During the week I’ve not gotten a whole lot done – but I plug away with cooking and attempting to clean – but I’ll admit the drive I had the first few weeks of the year seem to have dwindled exponentially. Throw in a band concert for my son and high school orientation for my daughter and it has 2018 flying.

I have worked on the dreaded shelves in the back of my dining room and my hubby and I finally selected fabric to re-upholster our dining chairs. This is a big win as we have been debating over fabric for at least 3-4 years.

So here are some before shots of my dining room:

As I’ve confessed before, I am a honest to goodness pack rat and some times there just aren’t enough spots to hide everything.

And here is after:

It may not seem like it – but it really is a lot better.  The trick now is not using these shelves as catch all for anything we don’t know where to put it (for example – mail, ads, children’s homework that we aren’t sure if we can dispose of yet).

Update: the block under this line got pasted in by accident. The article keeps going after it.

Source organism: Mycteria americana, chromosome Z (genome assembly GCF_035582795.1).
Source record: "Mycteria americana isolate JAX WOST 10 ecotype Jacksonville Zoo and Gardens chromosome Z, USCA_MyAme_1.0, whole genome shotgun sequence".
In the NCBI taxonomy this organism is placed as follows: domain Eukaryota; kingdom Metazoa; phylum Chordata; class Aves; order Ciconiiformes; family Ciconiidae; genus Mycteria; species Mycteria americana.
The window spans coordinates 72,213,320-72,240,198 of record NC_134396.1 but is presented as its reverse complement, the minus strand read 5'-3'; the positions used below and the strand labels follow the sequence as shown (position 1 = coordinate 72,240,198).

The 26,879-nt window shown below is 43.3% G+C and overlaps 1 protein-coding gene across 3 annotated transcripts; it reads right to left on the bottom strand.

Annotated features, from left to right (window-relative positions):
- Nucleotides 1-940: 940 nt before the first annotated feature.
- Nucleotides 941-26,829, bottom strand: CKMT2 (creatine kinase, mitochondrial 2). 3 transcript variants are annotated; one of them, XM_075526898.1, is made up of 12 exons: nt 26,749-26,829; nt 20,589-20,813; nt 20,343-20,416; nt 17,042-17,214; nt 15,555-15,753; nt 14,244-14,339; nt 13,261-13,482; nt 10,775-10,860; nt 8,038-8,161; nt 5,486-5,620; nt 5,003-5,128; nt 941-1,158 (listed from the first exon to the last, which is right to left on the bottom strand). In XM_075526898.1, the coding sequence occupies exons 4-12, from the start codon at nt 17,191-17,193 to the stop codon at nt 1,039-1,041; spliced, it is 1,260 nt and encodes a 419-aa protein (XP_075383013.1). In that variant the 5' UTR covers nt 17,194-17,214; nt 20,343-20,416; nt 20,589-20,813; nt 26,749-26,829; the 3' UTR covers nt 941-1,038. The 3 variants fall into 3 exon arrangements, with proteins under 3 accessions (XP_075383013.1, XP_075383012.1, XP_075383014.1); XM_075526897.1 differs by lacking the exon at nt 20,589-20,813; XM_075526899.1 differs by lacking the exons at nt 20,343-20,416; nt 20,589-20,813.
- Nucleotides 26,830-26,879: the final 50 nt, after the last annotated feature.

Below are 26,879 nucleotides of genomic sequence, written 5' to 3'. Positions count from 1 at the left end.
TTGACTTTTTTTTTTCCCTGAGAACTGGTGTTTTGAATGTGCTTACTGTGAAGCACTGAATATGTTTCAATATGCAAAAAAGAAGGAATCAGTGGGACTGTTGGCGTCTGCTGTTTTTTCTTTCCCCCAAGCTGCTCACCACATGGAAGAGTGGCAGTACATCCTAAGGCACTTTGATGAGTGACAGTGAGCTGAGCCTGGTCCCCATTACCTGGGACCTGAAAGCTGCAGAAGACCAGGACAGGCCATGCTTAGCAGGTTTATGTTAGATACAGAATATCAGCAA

For the bottom shelves we are going to create curtains to cover the appliances that once had a home on top of the cupboards in my kitchen.  Trouble was, every time I went to grab them to use them, they were greasy and gross, so now they are in the dining room.  We have actually added contact paper to the bottom of the shelves so that way in case the quesadilla and sandwich maker get oily in the back from the hinges, it doesn’t mess up the wood.

Have you done any decluttering to get your 2018 started on the right path?  Let me know, share your photos below!

Happy 2018!